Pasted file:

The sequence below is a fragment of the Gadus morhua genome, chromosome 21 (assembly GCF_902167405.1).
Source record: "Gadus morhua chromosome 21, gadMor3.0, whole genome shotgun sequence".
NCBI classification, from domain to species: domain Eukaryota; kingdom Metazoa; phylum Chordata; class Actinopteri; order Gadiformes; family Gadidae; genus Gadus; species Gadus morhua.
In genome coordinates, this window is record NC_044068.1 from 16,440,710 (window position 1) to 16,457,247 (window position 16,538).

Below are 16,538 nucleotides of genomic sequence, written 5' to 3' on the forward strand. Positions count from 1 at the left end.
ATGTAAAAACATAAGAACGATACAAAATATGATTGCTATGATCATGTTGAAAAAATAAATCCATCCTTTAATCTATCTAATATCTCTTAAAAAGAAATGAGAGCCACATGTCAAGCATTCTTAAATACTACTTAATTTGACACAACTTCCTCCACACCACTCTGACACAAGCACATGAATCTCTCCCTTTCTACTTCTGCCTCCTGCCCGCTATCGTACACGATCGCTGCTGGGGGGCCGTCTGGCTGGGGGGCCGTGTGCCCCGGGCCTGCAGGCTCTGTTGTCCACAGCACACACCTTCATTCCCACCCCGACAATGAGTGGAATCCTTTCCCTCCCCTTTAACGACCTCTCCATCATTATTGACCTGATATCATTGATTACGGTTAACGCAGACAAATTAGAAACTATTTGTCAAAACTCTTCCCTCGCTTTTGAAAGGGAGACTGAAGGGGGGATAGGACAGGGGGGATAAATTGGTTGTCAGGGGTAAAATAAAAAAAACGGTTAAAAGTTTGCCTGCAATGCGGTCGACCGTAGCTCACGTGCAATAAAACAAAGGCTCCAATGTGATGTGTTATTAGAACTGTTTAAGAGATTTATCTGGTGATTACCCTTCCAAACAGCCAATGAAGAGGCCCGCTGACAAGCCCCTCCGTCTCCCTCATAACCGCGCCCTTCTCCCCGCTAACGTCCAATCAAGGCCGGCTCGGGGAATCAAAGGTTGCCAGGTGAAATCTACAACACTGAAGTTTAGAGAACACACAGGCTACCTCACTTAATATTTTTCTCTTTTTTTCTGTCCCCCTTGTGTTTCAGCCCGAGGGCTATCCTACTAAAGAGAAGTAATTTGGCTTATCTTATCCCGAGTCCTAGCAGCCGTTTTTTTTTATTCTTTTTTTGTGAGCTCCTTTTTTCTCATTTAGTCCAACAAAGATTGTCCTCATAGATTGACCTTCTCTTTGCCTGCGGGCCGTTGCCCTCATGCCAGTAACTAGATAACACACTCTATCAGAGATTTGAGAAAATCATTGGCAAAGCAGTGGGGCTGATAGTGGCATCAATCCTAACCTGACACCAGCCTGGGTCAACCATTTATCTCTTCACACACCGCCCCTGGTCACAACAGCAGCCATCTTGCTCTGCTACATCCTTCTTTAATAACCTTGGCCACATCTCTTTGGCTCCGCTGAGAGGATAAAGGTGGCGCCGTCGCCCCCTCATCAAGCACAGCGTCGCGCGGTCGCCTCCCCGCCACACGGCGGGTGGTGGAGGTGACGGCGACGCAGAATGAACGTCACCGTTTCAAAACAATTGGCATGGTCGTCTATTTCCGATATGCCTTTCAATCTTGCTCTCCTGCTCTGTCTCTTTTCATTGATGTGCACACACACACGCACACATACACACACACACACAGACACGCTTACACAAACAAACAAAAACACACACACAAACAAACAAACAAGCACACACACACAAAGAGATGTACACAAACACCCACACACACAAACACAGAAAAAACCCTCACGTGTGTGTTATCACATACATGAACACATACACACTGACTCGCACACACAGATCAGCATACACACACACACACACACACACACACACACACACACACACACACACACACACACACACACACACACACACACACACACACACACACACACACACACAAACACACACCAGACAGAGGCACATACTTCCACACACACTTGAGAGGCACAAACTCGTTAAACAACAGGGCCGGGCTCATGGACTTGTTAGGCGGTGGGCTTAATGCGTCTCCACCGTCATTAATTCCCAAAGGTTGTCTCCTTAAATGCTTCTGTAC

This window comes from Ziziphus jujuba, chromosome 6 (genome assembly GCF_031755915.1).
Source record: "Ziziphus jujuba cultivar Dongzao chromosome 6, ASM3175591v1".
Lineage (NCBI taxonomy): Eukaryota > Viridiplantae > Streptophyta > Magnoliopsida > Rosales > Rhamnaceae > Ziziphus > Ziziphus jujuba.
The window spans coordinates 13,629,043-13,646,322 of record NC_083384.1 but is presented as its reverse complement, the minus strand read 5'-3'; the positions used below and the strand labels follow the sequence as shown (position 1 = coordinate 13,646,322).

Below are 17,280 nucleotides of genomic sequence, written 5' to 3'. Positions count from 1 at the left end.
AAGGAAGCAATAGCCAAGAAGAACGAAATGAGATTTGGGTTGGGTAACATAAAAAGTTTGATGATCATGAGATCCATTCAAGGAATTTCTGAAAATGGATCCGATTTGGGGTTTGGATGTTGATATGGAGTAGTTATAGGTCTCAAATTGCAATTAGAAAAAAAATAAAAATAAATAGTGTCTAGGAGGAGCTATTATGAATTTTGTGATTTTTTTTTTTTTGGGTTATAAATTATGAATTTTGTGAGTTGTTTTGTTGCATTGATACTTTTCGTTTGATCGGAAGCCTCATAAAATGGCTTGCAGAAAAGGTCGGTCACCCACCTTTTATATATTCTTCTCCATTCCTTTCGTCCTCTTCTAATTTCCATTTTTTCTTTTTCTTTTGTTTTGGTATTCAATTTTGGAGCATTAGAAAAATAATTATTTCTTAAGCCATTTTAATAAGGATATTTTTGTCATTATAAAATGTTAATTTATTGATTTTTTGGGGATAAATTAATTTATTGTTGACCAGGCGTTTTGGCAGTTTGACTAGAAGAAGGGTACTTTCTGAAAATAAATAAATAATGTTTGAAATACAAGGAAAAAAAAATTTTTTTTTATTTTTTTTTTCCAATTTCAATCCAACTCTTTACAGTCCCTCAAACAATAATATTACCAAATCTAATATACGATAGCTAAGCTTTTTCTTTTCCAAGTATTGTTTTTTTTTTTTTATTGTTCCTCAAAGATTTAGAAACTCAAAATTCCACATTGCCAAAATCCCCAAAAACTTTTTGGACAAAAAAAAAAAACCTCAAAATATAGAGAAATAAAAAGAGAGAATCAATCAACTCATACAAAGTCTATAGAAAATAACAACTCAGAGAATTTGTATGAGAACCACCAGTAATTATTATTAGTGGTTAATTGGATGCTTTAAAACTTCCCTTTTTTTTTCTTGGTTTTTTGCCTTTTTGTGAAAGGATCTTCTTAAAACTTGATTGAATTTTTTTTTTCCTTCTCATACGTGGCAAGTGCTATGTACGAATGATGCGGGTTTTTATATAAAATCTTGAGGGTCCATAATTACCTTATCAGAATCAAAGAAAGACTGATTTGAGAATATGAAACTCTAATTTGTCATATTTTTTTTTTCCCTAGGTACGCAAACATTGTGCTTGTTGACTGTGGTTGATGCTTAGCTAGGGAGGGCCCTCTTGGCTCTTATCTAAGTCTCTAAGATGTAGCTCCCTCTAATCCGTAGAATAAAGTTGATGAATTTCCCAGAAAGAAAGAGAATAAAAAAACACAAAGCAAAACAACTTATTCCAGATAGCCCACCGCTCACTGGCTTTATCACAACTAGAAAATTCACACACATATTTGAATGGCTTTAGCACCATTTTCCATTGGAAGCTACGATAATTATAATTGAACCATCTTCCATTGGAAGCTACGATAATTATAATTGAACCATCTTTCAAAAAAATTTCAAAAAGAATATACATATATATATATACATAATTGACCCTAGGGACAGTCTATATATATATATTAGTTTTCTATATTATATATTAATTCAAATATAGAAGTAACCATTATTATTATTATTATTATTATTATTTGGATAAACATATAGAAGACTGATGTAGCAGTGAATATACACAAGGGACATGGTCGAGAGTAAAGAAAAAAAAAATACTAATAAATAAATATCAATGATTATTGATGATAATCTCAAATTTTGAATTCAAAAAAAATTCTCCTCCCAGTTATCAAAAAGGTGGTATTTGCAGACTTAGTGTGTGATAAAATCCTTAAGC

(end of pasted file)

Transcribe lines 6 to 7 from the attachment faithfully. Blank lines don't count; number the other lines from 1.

ATGTAAAAACATAAGAACGATACAAAATATGATTGCTATGATCATGTTGAAAAAATAAATCCATCCTTTAATCTATCTAATATCTCTTAAAAAGAAATGAGAGCCACATGTCAAGCATTCTTAAATACTACTTAATTTGACACAACTTCCTCCACACCACTCTGACACAAGCACATGAATCTCTCCCTTTCTACTTCTGCCTCCTGCCCGCTATCGTACACGATCGCTGCTGGGGGGCCGTCTGGCTGGGGGGCCGTGTGCCCCGGGCCTGCAGGCTCTGTTGTCCACAGCACACACCTTCATTCCCACCCCGACAATGAGTGGAATCCTTTCCCTCCCCTTTAACGACCTCTCCATCATTATTGACCTGATATCATTGATTACGGTTAACGCAGACAAATTAGAAACTATTTGTCAAAACTCTTCCCTCGCTTTTGAAAGGGAGACTGAAGGGGGGATAGGACAGGGGGGATAAATTGGTTGTCAGGGGTAAAATAAAAAAAACGGTTAAAAGTTTGCCTGCAATGCGGTCGACCGTAGCTCACGTGCAATAAAACAAAGGCTCCAATGTGATGTGTTATTAGAACTGTTTAAGAGATTTATCTGGTGATTACCCTTCCAAACAGCCAATGAAGAGGCCCGCTGACAAGCCCCTCCGTCTCCCTCATAACCGCGCCCTTCTCCCCGCTAACGTCCAATCAAGGCCGGCTCGGGGAATCAAAGGTTGCCAGGTGAAATCTACAACACTGAAGTTTAGAGAACACACAGGCTACCTCACTTAATATTTTTCTCTTTTTTTCTGTCCCCCTTGTGTTTCAGCCCGAGGGCTATCCTACTAAAGAGAAGTAATTTGGCTTATCTTATCCCGAGTCCTAGCAGCCGTTTTTTTTTATTCTTTTTTTGTGAGCTCCTTTTTTCTCATTTAGTCCAACAAAGATTGTCCTCATAGATTGACCTTCTCTTTGCCTGCGGGCCGTTGCCCTCATGCCAGTAACTAGATAACACACTCTATCAGAGATTTGAGAAAATCATTGGCAAAGCAGTGGGGCTGATAGTGGCATCAATCCTAACCTGACACCAGCCTGGGTCAACCATTTATCTCTTCACACACCGCCCCTGGTCACAACAGCAGCCATCTTGCTCTGCTACATCCTTCTTTAATAACCTTGGCCACATCTCTTTGGCTCCGCTGAGAGGATAAAGGTGGCGCCGTCGCCCCCTCATCAAGCACAGCGTCGCGCGGTCGCCTCCCCGCCACACGGCGGGTGGTGGAGGTGACGGCGACGCAGAATGAACGTCACCGTTTCAAAACAATTGGCATGGTCGTCTATTTCCGATATGCCTTTCAATCTTGCTCTCCTGCTCTGTCTCTTTTCATTGATGTGCACACACACACGCACACATACACACACACACACAGACACGCTTACACAAACAAACAAAAACACACACACAAACAAACAAACAAGCACACACACACAAAGAGATGTACACAAACACCCACACACACAAACACAGAAAAAACCCTCACGTGTGTGTTATCACATACATGAACACATACACACTGACTCGCACACACAGATCAGCATACACACACACACACACACACACACACACACACACACACACACACACACACACACACACACACACACACACACACACACACACACACACACACACACAAACACACACCAGACAGAGGCACATACTTCCACACACACTTGAGAGGCACAAACTCGTTAAACAACAGGGCCGGGCTCATGGACTTGTTAGGCGGTGGGCTTAATGCGTCTCCACCGTCATTAATTCCCAAAGGTTGTCTCCTTAAATGCTTCTGTAC

This window comes from Ziziphus jujuba, chromosome 6 (genome assembly GCF_031755915.1).